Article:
Player in Focus: Ahn Jung-hwan

In the summer of 2002 Ahn Jung-hwan was one of the biggest names in world futbol. He provoked questions in the House of Commons, bile in parts of Italy and adulation in Korea and headlines talking of a shift in the balance of power in the world of soccer. Two years on, the striker should, in theory, be at his peak, yet there are still more questions than answers about the mercurial Korean.

Born a stone's throw away from the South Korea's border with the North, The Lord of the Ring's (a nickname earned due to his trademark wedding ring-kissing goal celebration) journey started on Korea's south coast with the Daewoo Royals (now Busan I'cons). From 1998-2000, 87 games for the south coast team yielded an impressive 44 goals and a move on loan to Serie A side, Perugia.

The successful Hidetoshi Nakata has just left Perugia, giving Ahn a tough act to follow. The Korean press and fans dearly wanted their player to show that Korea's best export was better than Japan's. Unfortunately, the K-League's most valuable player of 1999 struggled in Central Italy. In two seasons at the futbol club, the then pony-tailed striker spent most of his time on the bench only making 29 appearances and scoring 5 goals.

Despite the difficult time he was going through on the pitch, Ahn's attitude on the occasions he returned to Korea did little to dispel doubts that he hadn't allowed his good looks, famous club, former Miss Korea girlfriend (now wife) and star status in Korea to go to his well-groomed head. When Guus Hiddink took over the reins of the Korea team in December 2000, he made it clear that he wasn't going to pick the team on reputation.

"When I first saw Ahn Jung-hwan he was really terrible", said the Dutchman. "I think he was conceited because he was playing in Italy. I thought I had to shake him up a bit. I teased, 'Who knows you in Italy?' Probably the people of Perugia know that Ahn Jung-hwan washes the benches."

Fortunately for Ahn and Korea but maybe less so for Italy, the then 25-year-old listened to the wily Hiddink. He knew what I was saying and started to apply himself.

In his last match against an Italian team, Perugia's not-so-super sub rose above an aging Paolo Maldini to nod in the golden goal that sent his country crazy. Perugia's President Luciano Guacci reportedly said that Ahn would never set foot in Italy again. "He was a phenomenon only against Italy and I have no intention of paying the salary of someone who has ruined Italian soccer".

Guacci later backtracked but the row ensured that Perugia would have to find another bench-warmer. It seemed to matter little as surely offers would be pouring in for one of the stars of the tournament.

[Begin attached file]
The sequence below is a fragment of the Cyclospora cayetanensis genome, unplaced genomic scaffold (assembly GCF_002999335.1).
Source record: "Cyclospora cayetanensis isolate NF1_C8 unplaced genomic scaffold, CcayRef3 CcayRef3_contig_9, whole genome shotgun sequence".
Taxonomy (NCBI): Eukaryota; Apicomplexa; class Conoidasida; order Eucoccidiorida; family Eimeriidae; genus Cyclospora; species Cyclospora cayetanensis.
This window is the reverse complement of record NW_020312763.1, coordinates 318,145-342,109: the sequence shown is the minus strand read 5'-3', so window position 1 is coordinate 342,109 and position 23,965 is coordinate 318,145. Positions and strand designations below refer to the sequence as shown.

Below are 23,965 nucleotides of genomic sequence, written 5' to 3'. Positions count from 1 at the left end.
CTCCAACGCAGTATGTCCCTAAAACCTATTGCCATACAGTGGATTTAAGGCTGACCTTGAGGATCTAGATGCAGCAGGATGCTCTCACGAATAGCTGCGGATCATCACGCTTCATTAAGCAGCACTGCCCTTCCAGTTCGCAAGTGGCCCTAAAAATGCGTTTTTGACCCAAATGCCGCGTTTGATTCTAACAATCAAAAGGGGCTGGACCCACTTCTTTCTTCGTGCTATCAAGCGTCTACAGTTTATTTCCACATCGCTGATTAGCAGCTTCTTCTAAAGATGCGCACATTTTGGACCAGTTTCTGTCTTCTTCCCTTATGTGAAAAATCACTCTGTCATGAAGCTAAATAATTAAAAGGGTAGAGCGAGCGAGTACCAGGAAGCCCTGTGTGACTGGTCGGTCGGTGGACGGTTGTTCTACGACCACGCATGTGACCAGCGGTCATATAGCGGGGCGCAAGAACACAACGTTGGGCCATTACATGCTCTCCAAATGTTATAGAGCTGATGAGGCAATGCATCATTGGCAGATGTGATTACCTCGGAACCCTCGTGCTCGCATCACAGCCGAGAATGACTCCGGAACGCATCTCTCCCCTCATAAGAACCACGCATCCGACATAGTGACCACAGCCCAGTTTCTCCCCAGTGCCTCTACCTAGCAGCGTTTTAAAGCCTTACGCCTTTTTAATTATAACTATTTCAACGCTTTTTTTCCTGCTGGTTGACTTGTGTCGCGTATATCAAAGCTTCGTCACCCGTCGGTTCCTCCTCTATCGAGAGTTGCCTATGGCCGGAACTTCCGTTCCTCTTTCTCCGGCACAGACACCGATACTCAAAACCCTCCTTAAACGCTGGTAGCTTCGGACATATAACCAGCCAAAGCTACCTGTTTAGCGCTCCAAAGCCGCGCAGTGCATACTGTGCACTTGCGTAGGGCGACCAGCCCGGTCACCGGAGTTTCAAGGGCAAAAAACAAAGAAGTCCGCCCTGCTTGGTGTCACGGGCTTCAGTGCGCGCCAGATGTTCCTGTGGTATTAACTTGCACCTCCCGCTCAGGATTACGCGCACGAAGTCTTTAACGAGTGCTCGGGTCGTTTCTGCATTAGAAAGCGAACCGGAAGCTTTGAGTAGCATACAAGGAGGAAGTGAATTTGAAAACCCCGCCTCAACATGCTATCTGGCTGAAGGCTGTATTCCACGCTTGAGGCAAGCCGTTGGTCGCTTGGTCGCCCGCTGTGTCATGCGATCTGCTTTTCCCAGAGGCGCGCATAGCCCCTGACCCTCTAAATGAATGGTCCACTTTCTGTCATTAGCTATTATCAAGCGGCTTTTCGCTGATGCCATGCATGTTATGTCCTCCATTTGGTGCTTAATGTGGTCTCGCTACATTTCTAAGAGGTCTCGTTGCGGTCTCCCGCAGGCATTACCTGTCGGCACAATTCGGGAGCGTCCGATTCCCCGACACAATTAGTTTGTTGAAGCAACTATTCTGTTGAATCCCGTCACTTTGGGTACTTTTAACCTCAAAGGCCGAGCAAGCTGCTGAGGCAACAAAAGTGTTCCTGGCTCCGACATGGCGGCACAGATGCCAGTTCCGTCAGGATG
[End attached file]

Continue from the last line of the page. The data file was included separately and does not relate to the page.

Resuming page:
There was talk of offers from English, Spanish and German Futbol clubs but strangely, nothing concrete seemed to materialise, maybe Ahn's poor record in Italy scared clubs off. The closest the World Cup hero seemed to get was a move to Blackburn Rovers which fell through due to work permit problems.

Frustrated in his attempts to move back to Europe, Asia's answer to David Beckham looked eastwards to Japan. In September 2002, he joined Shimuzu S-Pulse. Ahn performed well but was looking for a bigger and better stage than could be provided by the team based in the city of Shizuoka. In January 2004, J-League Champions Yokohama Marinos snapped up the Korean star on a one-year contract. The striker still hasn't given up on his European dream - as he recently said on Korea TV that he still intends to move to Europe otherwise he would have signed a longer deal with Yokohama.

His performances for the defending Japanese Champions suggest that he still has much to offer, after a fairly slow start the 'Lord of the Ring' came alive and his four goals in the final four games helped Yokohama clinch the first stage title. Despite his repeated wish to return to Europe, a growing number of his Korean fans have cast doubt on his ambition, claiming that he is happy in the safety zone of East Asia and has no desire to revisit his Italian experience. Others have mischievously opined that the star wishes to be close to his troublesome mum who has served time for fraud and has had gambling problems.

Although his form for his club is improving all the time, his international career seems to be at a crossroads. Ahn has been a regular starter for the national team since the World Cup without quite becoming an automatic choice. The Asian Cup which started in July seemed to be the perfect stage to show new coach Jo Bonfrere that he was the man to lead the Korean attack. Unfortunately the tournament did not go well for player or country.

Ahn started only one of Korea's four games in China, the opening goalless draw with Jordan. Subsequently, Ahn was reduced to a role that was uncomfortably familiar to him: as a substitute. Despite scoring two goals in this role, the former coach of Nigeria, Qatar and the UAE did not seem to be impressed. The Dutchman claimed that Ahn lacked stamina and wasn't able to play a full game. If this was true, it could have consoled the talented striker but unfortunately, Bonfrere added that it didn't really matter anyway as Ahn was replaceable unlike the similarly unfit Park Ji-sung of PSV.

It all seems a little unfair on the Korean. His 'meterosexual' image and good looks have helped to make him wildly popular in Korea but it is a double-edged sword, drawing criticism that he is more concerned with commercials than footballs. It is true that his face can often be seen on billboards and newspapers in Korea but the fact remains that Ahn Jung-hwan still is one of the few Korean players who can do something out of the ordinary. His recent wonder goal against Vietnam in the World Cup Qualifiers is proof of that.

The moment of truth will come next January as Korea's most marketable player finishes his contract and turns 29.
It will be then or never.